PEOPLE v. TOPOLSKI

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Supreme Court, Appellate Division, Fourth Department, New York.

PEOPLE of the State of New York, Plaintiff-Respondent, v. Michael R. TOPOLSKI, Defendant-Appellant.

Decided: April 28, 2006

PRESENT:  HURLBUTT, J.P., SCUDDER, KEHOE, GORSKI, AND HAYES, JJ. Linda M. Campbell, Syracuse, for Defendant-Appellant. Michael R. Topolski, Defendant-Appellant Pro Se. William J. Fitzpatrick, District Attorney, Syracuse (Victoria M. White of Counsel), for Plaintiff-Respondent.

 Defendant appeals from a judgment convicting him upon a jury verdict of murder in the second degree (Penal Law § 125.25[1] ).   Contrary to defendant's contention, Supreme Court properly refused to charge manslaughter in the second degree as a lesser included offense of murder in the second degree inasmuch as there is no reasonable view of the evidence that defendant acted recklessly and not intentionally (see People v. Collins, 290 A.D.2d 457, 458, 736 N.Y.S.2d 109, lv. denied 97 N.Y.2d 752, 742 N.Y.S.2d 612, 769 N.E.2d 358;  People v. Mosher, 172 A.D.2d 1046, 571 N.Y.S.2d 406, lv. denied 78 N.Y.2d 971, 574 N.Y.S.2d 951, 580 N.E.2d 423;  see generally People v. Glover, 57 N.Y.2d 61, 63, 453 N.Y.S.2d 660, 439 N.E.2d 376;   People v. Sussman, 298 A.D.2d 205, 748 N.Y.S.2d 552, lv. denied 99 N.Y.2d 585, 755 N.Y.S.2d 721, 785 N.E.2d 743).   Also contrary to defendant's contention, the court properly refused to suppress the oral statement made by defendant before he received his Miranda warnings.   The oral statement at issue was made when an officer asked defendant how he had sustained certain facial injuries.   Under the circumstances, the court properly concluded that the oral statement was admissible because it was in response to questioning that was “similar to pedigree question[ing] or [questioning] necessary for providing for defendant's physical [condition and] needs and clearly [was] not for the purpose of attempting to inculpate [defendant]” (People v. Greenleaf, 222 A.D.2d 838, 840, 634 N.Y.S.2d 892, lv. denied 87 N.Y.2d 973, 642 N.Y.S.2d 202, 664 N.E.2d 1265;  see People v. Youngblood, 294 A.D.2d 954, 742 N.Y.S.2d 762, lv. denied 98 N.Y.2d 704, 747 N.Y.S.2d 423, 776 N.E.2d 12;   People v. Hester, 161 A.D.2d 665, 666, 556 N.Y.S.2d 97, lv. denied 76 N.Y.2d 858, 560 N.Y.S.2d 998, 561 N.E.2d 898).   Moreover, the court properly refused to suppress the written statements made by defendant after he waived his Miranda rights.   There is no indication in the record that defendant's statements were not voluntarily made (see People v. May, 263 A.D.2d 215, 219, 702 N.Y.S.2d 393, lv. denied 94 N.Y.2d 950, 710 N.Y.S.2d 7, 731 N.E.2d 624;  People v. Howard, 256 A.D.2d 1170, 683 N.Y.S.2d 445, lv. denied 93 N.Y.2d 874, 689 N.Y.S.2d 436, 711 N.E.2d 650;  People v. Husbands, 171 A.D.2d 756, 567 N.Y.S.2d 309, lv. denied 78 N.Y.2d 923, 573 N.Y.S.2d 475, 577 N.E.2d 1067;  see generally Mincey v. Arizona, 437 U.S. 385, 396-402, 98 S.Ct. 2408, 57 L.Ed.2d 290;  People v. Anderson, 42 N.Y.2d 35, 38-41, 396 N.Y.S.2d 625, 364 N.E.2d 1318).   The sentence is not unduly harsh or severe.   We have reviewed the remaining contentions of defendant in his main brief and conclude that they are lacking in merit.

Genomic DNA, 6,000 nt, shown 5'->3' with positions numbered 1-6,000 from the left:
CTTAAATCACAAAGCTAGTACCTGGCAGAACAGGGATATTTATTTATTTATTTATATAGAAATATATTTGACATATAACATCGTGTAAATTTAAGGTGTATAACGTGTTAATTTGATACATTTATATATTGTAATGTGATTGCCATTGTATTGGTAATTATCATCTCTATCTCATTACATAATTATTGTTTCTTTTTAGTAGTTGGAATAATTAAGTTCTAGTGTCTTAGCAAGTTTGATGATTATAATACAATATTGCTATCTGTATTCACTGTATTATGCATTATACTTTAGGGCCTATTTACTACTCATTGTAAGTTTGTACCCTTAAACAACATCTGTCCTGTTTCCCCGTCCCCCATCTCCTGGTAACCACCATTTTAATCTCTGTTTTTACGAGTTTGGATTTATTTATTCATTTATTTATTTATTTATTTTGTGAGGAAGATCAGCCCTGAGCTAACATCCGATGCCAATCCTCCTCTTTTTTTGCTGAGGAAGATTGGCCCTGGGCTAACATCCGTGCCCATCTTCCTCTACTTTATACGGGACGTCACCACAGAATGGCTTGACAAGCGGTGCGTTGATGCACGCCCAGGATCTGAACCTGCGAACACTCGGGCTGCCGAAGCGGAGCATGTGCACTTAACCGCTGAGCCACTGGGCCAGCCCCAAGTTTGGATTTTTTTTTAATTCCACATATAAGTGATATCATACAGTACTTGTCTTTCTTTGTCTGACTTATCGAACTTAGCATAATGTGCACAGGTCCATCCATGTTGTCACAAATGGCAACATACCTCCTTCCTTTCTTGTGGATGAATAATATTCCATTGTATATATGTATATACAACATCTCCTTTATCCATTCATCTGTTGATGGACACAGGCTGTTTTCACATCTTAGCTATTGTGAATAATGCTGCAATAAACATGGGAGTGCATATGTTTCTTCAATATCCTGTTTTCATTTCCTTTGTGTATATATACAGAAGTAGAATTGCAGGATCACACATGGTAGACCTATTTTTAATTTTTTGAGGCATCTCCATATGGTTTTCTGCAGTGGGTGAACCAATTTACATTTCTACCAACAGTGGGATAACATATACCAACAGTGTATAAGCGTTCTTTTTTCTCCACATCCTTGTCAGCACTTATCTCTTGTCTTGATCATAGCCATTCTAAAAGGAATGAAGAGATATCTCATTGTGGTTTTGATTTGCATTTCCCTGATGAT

With respect to the contentions raised in defendant's pro se supplemental brief, we conclude that the court did not err in admitting evidence of an uncharged crime, i.e., his altercation with his father.   The People adduced that evidence to establish defendant's consciousness of guilt, and the probative value of the evidence outweighed its prejudicial effect (see generally People v. Hudy, 73 N.Y.2d 40, 54-55, 538 N.Y.S.2d 197, 535 N.E.2d 250;  People v. Ventimiglia, 52 N.Y.2d 350, 359-360, 438 N.Y.S.2d 261, 420 N.E.2d 59).   Further, the court did not err in permitting the prosecutor to cross-examine defendant's wife concerning her prior inconsistent statements (see generally People v. Bornholdt, 33 N.Y.2d 75, 88, 350 N.Y.S.2d 369, 305 N.E.2d 461, cert. denied sub nom. Victory v. New York, 416 U.S. 905, 94 S.Ct. 1609, 40 L.Ed.2d 109).   Defendant failed to preserve for our review his contention that the court erred in allowing the prosecutor to present identification testimony despite the fact that the witness was not listed in the CPL 710.30 notice (see CPL 470.05[2] ).   In any event, any error in the admission of that testimony is harmless (see generally People v. Crimmins, 36 N.Y.2d 230, 241-242, 367 N.Y.S.2d 213, 326 N.E.2d 787).   Also contrary to defendant's contention, the court properly refused to suppress evidence as the fruit of an alleged Payton violation (see Payton v. New York, 445 U.S. 573, 100 S.Ct. 1371, 63 L.Ed.2d 639).   The police had knowledge of exigentcircumstances justifying their entry into the motel room and the arrest of defendant therein without first applying for a warrant (see People v. Jackson, 203 A.D.2d 956, 956-957, 612 N.Y.S.2d 96, lv. denied 84 N.Y.2d 827, 617 N.Y.S.2d 147, 641 N.E.2d 168;  see also People v. Burr, 124 A.D.2d 5, 8, 510 N.Y.S.2d 949, affd. 70 N.Y.2d 354, 520 N.Y.S.2d 739, 514 N.E.2d 1363, cert. denied 485 U.S. 989, 108 S.Ct. 1294, 99 L.Ed.2d 505).   We have considered the remaining contentions raised in defendant's pro se supplemental brief and conclude that they are without merit.

It is hereby ORDERED that the judgment so appealed from be and the same hereby is unanimously affirmed.

MEMORANDUM: